Editorial Roundup: Excerpts from recent editorials
Editorial Roundup: Excerpts from recent editorials
The Associated Press
Mar. 25, 2015
Excerpts from recent editorials in newspapers in the United States and abroad:
Daily News, Bowling Green, Kentucky, on President Obama trying to bypass Congress in Iran talks:
Because the facts of this matter are so astounding, let's make sure we have this straight.
President Barack Obama is attempting to deny Congress a voice on a possible deal being negotiated with Iran that has huge national security implications.
At the same time, the media is reporting Obama may submit such a deal to the United Nations Security Council for approval. The implications of this are simply staggering.
With "friends" like Russia and China on the Security Council, could the U.S. expect meaningful help down the road if Iran chose, for example, to deny inspectors access to their nuclear sites?
A bipartisan bill is pending in Congress, with 65 supporters, that would allow Congress to approve any pending deal. The administration has threatened to veto it if passed.
Quite clearly, this is part of a continuing pattern by this White House to try to govern by executive decree.
During the Cold War, presidents of both parties submitted nuclear arms control agreements to Congress for approval.
Admittedly there have been other accords the administration correctly points out where this didn't happen.
One that comes to mind was a nuclear accord with North Korea over 15 years ago. We all know how well that turned out.
One point reportedly being negotiated with Iran is the lifting of economic sanctions imposed on that country. The fact Congress enacted the legislation imposing sanctions only strengthens the argument that they should have a voice in any agreement that lifts those sanctions.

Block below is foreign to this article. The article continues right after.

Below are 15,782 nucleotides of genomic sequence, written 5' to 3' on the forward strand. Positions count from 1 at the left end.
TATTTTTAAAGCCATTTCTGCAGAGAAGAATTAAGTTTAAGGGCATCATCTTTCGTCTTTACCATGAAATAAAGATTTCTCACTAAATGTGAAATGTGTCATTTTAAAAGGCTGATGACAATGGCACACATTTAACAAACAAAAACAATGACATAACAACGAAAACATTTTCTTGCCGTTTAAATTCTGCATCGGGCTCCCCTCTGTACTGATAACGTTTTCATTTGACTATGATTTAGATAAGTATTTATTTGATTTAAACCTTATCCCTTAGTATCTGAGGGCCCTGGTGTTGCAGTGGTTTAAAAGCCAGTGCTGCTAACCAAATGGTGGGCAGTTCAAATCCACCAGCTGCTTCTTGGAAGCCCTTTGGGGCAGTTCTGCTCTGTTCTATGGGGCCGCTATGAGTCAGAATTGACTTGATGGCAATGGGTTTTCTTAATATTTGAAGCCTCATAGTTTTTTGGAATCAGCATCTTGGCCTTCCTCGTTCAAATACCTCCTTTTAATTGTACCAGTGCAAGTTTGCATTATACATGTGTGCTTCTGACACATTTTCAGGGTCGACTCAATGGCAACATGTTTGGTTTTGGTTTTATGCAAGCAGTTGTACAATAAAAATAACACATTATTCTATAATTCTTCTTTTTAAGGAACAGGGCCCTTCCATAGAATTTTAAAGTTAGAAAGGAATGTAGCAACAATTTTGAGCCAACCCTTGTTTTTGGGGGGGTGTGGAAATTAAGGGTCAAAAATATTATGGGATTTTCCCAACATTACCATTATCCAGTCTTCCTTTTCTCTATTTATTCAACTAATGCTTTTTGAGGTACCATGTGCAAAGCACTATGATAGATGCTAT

Given Obama's effort to bypass Congress, it should not surprise anyone that 47 Senate Republicans took the unprecedented step of sending a letter to Iran's supreme leader pointing out the unstable foundation of any accord not reviewed by Congress.
Obama was quick to denounce their action, but the aforementioned bill now pending clearly demonstrates that unease over this deal and the administration's track record in foreign affairs extends across party lines.
Given some of Obama's debacles in foreign affairs, this is hardly surprising. We submit his dismissal of ISIS and the admission there was no strategy for combating ISIS as junior varsity.
In his January State of the Union, the president cited Yemen as one of our success stories.
Another case in point is Syria. Obama drew red lines warning the U.S. would take action if the Assad regime used chemical weapons.
After Syria repeatedly ignored these red lines, our commander in chief passed the ball off to Congress to decide whether to respond.
It's rich that Obama passed this hot potato to Congress to deal with and can now argue with a straight face that the people's representatives have no role to play in a nuclear agreement with a radical regime that not only hates us, but is a threat to our safety and to the safety of our allies in the Middle East.
New York Times on Republican budget games:
Congress generally has little trouble achieving broad agreement on defense spending. One reason is a well-established and, indeed, almost reflexive belief that throwing more money at the Pentagon will solve the security challenges that America faces. That general inclination is still there; what is not there is agreement, especially among the ruling Republicans, on how to do it this time.